# Computer Chess Club Archives

## Messages

### Subject: Re: Null-Move: Difference between R = 2 and R = 3 in action

Author: Robert Hyatt

Date: 18:42:29 07/19/02

Go up one level in this thread

```On July 19, 2002 at 15:25:48, Christophe Theron wrote:

>On July 18, 2002 at 12:14:10, Robert Hyatt wrote:
>
>>On July 18, 2002 at 05:58:56, Vincent Diepeveen wrote:
>>
>>>On July 17, 2002 at 13:18:40, Christophe Theron wrote:
>>>
>>>>On July 16, 2002 at 11:01:23, Vincent Diepeveen wrote:
>>>>
>>>>>On July 15, 2002 at 13:11:09, Christophe Theron wrote:
>>>>>
>>>>>>On July 15, 2002 at 08:37:34, Omid David wrote:
>>>>>>
>>>>>>>I don't think using double null-move is a good idea in practice, since in
>>>>>>>midgame the chance of zugzwang is negligible and thus it's superfluous (I doubt
>>>>>>>if even DIEP uses it). However the contribution of double null-move is that it
>>>>>>>gives legitimacy to the null-move pruning idea, proving that it _is_ a correct
>>>>>>>search method (anyway, no one doubts null-move nowadays).
>>>>>>
>>>>>>
>>>>>>
>>>>>>Why does double null move prove that null move is a correct search method????
>>>>>>
>>>>>>Doing two null moves in a row means going back to standard search (a search not
>>>>>>involving an illegal move like null move is).
>>>>>>
>>>>>>I fail to see how it legitimates null move.
>>>>>
>>>>>Double nullmove legitimates (duh can't you use easier to spell words)
>>>>>itself, for the obvious reason that it is provable now that a search
>>>>>depth of n ply, where i may pick n, is going to solve any problem you
>>>>>give it.
>>>>
>>>>
>>>>
>>>>OK, I see now.
>>>>
>>>>However, it is not true.
>>>>
>>>>Due to a nasty interaction with the hash table algorithms, just allowing 2 null
>>>>moves in a row will NOT solve any problem.
>>>
>>>What you refer to is a practical impossibility (assuming you have
>>>a efficient search) :
>>>
>>>  your assumption is that from a root position r
>>>  with transition of some moves to position p, side stm to move and
>>>  depthleft=d:
>>>
>>>  r ==> p(stm,d)
>>>
>>>  that you visit this position with properties that
>>>  before this move you have made 1 nullmove or less.
>>>
>>>  so ==> r , nullmove , p
>>>
>>>  Now a major problem for such an event to occur is that
>>>  after 1 nullmove, sides change the side to move.
>>
>>Why is this a problem?  IE in my case, position P reached thru a path
>>with a null-move and position P reached thru a path without null-move
>>are _unique_ positions...
>
>
>
>If so, your programs loses a lot of opportunities to prune because it detects
>less transpositions. But maybe it avoids some problems and is benefical in the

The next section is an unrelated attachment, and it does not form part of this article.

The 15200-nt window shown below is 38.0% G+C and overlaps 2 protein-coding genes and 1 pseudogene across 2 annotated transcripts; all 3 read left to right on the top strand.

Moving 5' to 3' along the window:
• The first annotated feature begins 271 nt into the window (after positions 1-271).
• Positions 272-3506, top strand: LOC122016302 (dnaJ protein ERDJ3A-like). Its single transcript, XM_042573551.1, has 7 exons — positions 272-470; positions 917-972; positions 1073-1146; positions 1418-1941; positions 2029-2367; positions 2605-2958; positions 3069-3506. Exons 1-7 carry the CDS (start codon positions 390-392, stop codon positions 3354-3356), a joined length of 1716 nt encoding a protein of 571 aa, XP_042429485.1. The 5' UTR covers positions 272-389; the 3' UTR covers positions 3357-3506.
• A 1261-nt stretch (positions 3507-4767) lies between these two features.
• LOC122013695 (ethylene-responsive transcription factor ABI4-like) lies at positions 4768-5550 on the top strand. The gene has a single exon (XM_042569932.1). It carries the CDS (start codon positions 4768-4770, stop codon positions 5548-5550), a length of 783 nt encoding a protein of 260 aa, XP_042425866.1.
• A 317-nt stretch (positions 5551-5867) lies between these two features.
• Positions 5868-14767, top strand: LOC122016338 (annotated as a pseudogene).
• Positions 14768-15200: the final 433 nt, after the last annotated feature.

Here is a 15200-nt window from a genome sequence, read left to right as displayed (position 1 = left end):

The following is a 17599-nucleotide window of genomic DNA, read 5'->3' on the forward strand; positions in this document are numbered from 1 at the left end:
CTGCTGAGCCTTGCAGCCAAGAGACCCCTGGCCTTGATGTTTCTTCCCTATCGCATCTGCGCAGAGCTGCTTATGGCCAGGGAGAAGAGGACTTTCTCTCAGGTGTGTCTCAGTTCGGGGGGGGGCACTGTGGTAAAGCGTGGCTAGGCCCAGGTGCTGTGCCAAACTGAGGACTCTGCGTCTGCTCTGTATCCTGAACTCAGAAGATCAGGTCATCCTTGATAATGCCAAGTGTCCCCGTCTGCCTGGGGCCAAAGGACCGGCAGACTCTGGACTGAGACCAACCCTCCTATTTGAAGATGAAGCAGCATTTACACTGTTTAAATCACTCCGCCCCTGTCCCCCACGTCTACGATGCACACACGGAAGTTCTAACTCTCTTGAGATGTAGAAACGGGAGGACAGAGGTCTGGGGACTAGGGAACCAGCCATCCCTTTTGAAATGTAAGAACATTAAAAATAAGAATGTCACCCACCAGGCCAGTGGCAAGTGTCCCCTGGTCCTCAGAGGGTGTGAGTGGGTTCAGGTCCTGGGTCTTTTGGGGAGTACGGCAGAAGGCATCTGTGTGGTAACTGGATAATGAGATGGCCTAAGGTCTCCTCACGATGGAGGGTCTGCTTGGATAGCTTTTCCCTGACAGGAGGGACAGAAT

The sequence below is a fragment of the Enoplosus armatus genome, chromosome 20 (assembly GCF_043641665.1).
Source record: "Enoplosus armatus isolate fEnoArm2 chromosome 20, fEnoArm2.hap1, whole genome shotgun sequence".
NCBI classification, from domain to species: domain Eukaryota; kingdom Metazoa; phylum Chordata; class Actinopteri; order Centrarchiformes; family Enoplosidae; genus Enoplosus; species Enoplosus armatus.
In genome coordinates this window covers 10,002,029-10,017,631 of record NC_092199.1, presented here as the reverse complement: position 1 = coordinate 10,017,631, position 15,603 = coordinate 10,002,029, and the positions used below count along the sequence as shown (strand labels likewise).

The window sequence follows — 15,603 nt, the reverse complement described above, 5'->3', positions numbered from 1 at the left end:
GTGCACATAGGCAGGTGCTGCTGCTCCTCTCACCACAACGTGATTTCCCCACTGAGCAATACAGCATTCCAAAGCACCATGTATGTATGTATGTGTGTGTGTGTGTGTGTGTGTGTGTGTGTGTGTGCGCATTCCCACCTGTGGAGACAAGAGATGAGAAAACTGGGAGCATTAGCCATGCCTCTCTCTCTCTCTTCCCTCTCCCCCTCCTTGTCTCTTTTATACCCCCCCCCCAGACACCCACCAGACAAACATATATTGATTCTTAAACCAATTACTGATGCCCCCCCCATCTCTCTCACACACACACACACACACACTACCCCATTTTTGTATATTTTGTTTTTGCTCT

>end, I do not know.
>
>And now what about a position reached thru 2 null moves?

I don't do double null-move so I don't deal with it, at least in back-to-back
nulls that would undo the hash update of course...

>
>The problem arises when in a previous iteration you have seen a position from
>which you have tried a null move. The resulting search depth was so small that
>trying a second null move (double null move) after it was not possible (lack of
>depth).
>
>Unfortunately this was a zugzwang position, but as you did not have enough depth
>for double null move to detect it, so you store a very wrong score for the
>position in the HT.
>
>This problem is supposed to be solved later (with bigger depth) with the help of
>double null move. But look at what happens:
>
>Now you have in the HT a position with a searched depth of D, but actually it
>has been searched with a null move to D-R.
>
>At the next iteration, provided that now the position is encountered with a
>depth big enough to allow for two null moves in a row, the remaining depth after
>the second null move is going to be smaller than the depth stored in the HT for
>this position (remember that position+null+null=same position, so we are going
>to find this position in the HT).
>
>So the score stored in the HT is going to be brought again, and the position
>stored again in the same HT slot, with the same wrong score, but now with an
>ever bigger depth.
>
>This problem repeats at every iteration. In the end double null move FAILS to
>detect that zugzwang.

I don't disagree.  Note that I am not using double null and don't make any
claims about it at all since I don't use it.

>
>Some additional logic must be added to the search algorithm to successfully
>detect zugzwangs.
>
>
>
>    Christophe

```